- BY MNR CONTRIBUTER, MARIE CAHALANE
London could just be another city – but it’s not, its very streets remind us of its unique identity. From the highways, down which we pass on the way to somewhere, to the little known by-ways that connect London. Doubling as an open and free gallery, London’s streets never fail seduce and excite the urban adventurer with a myriad of public and street art – some political, some satirical, some witty, and some just beautiful.
Well known British artist Banksy has made London his unofficial canvas for over ten years. Invader has left his pixelated mark everywhere from Lambeth to Hackney. Robbo tackled locations such as Camden (and artists such as Banksy), you can spot BC1 brightening up the waterways of Hackney Wick, Cept in Hoxton and Insect’s work can be spotted in the infamous Soho area, and this is to name but a few.
This artistic freedom did not develop overnight, it has been a slow evolution: the Graffiti of the 1980s inspired the Street Art of the 1990s that has since permeated all areas of London.
Part of the lure is that Street Art only ever feels temporary. It is unpredictable, ever challenges the status quo and, once in the public domain, even if commissioned, it is exposed to urban life – subject to its reverence and ravages.
If you want to tap into this pure London culture there are hubs where Street Art reigns supreme. Shoreditch, Brick Lane, and Spitafields, Hackney and Tower Hamlets, all in the East, have thriving Street Art scenes where it is often difficult to discern where a building starts and art stops. This is due in part to the artistic communities that have made their homes in these areas and the galleries that have been born as a result.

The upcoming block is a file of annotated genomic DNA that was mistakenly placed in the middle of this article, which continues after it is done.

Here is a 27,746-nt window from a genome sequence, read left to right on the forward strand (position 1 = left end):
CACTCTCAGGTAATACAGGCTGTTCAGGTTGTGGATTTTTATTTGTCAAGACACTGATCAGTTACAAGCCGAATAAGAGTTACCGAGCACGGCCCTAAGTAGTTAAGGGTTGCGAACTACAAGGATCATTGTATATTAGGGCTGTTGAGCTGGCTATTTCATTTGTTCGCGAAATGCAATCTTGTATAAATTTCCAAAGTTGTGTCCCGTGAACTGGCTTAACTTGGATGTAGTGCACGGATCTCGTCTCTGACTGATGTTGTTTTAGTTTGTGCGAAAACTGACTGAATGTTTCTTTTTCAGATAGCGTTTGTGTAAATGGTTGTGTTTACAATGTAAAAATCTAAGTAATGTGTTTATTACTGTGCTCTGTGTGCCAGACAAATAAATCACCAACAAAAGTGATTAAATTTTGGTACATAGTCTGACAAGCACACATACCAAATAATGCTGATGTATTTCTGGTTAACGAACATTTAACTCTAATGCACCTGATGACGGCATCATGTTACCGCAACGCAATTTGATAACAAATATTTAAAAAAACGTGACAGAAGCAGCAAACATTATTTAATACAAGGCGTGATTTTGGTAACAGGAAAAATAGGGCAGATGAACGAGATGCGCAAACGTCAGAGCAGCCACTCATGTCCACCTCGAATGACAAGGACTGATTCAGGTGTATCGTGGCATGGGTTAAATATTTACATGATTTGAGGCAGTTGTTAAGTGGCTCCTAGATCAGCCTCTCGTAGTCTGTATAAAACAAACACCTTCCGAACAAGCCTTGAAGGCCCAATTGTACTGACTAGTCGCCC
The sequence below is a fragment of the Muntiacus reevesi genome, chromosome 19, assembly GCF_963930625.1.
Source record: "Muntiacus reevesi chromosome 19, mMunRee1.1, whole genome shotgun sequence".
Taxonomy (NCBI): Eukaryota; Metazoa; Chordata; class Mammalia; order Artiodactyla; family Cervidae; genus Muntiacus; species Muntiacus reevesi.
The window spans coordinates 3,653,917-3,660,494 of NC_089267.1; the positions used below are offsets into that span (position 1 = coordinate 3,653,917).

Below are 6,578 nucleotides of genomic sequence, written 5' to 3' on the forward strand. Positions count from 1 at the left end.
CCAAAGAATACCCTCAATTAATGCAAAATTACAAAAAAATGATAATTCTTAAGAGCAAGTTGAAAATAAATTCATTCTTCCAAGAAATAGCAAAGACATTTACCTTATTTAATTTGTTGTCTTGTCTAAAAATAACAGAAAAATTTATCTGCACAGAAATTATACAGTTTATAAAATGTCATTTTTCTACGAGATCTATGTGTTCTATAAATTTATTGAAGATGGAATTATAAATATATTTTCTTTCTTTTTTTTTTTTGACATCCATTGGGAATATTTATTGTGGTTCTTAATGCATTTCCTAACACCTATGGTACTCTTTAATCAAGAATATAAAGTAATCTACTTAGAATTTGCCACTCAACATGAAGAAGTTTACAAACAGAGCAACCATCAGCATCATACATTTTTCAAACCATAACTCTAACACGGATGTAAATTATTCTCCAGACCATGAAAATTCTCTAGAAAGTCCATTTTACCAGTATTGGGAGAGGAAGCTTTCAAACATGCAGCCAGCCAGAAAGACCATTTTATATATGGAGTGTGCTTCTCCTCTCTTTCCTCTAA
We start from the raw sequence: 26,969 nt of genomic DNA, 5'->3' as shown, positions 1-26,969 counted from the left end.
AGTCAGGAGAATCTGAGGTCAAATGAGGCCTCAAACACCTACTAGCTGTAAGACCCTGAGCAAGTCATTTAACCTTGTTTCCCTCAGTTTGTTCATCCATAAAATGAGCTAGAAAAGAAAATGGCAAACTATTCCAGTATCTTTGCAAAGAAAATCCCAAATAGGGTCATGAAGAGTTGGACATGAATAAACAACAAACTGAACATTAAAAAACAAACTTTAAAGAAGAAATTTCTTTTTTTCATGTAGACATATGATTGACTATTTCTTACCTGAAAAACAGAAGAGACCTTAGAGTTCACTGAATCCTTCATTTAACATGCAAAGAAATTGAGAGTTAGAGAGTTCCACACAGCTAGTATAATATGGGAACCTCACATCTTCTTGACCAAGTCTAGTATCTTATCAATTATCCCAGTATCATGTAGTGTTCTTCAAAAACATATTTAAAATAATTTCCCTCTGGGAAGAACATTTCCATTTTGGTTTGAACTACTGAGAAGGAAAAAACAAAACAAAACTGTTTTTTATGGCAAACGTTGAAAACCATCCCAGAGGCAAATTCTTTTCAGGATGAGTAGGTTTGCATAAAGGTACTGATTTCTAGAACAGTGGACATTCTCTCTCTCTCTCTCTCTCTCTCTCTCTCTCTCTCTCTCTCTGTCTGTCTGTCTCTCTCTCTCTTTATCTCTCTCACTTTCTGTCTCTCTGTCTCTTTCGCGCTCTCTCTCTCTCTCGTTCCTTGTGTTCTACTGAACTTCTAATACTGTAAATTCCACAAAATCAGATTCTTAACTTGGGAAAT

Shoreditch, in particular, has become an active gallery, featuring artists like Paul Vision and pieces like The Mural by Burning Candy. It’s a place to be seen and to get exposure, and a place to make a statement whether you are an emerging or established artist.
Camden too boasts a healthy serving of Street Art, its counter culture a natural draw for artists. With railway lines, bridges, canals and umpteen abandoned buildings it is prime real estate for the street artist. The effect of this can be seen everywhere, from minute stickers to large scale mural and incorporated into the architecture. If you want to absorb something of Camden’s creative character then you needn’t look farther than its streets. Top this off with a trip to Regent’s Canal where you will find a vandalised Banksy (courtesy of Robbo).
Street Art extends is more than a reflection of culture, it is a personal reflection of a community, with a power to give a voice and to rejuvenate an area. In Walthamstow, the Wood Street Walls project brings artists to Walthamstow to create big impact pieces. Internationally renowned artist Conor Harrington recently wrapped up his offering on Ray Dudly Way. This is art in the public domain, art for the people. And as a representation of a community, it is met as much with praise as it is with criticism.
The power of street art is its visibility. Consider Brixton – ever a vibrant and creative hub. When Brixton arches were threatened Street Artists came together to send a message to authorities, and did so on the facades of the very businesses affected.
Taken out of the context of the traditional gallery space Street Art has an alternative dynamic, a power: existing in the public domain, it cannot help but make a statement, be it a revolt against authority, political commentary, or admiration for them.
My advice: venture forth and embark on your own journey of discovery, who knows what you might uncover (or take advantage of one of the many tours that are run throughout the city!
Marie’s love for travel has taken her to South East Asia, Australia, New Zealand and included a stint teaching in China for a year. Her passion for arts and culture keeps her busy on various projects. While suffering from perpetual itchy feet, she currently pursues a career in PR & Marketing in London and is on a mission to explores its subcultures.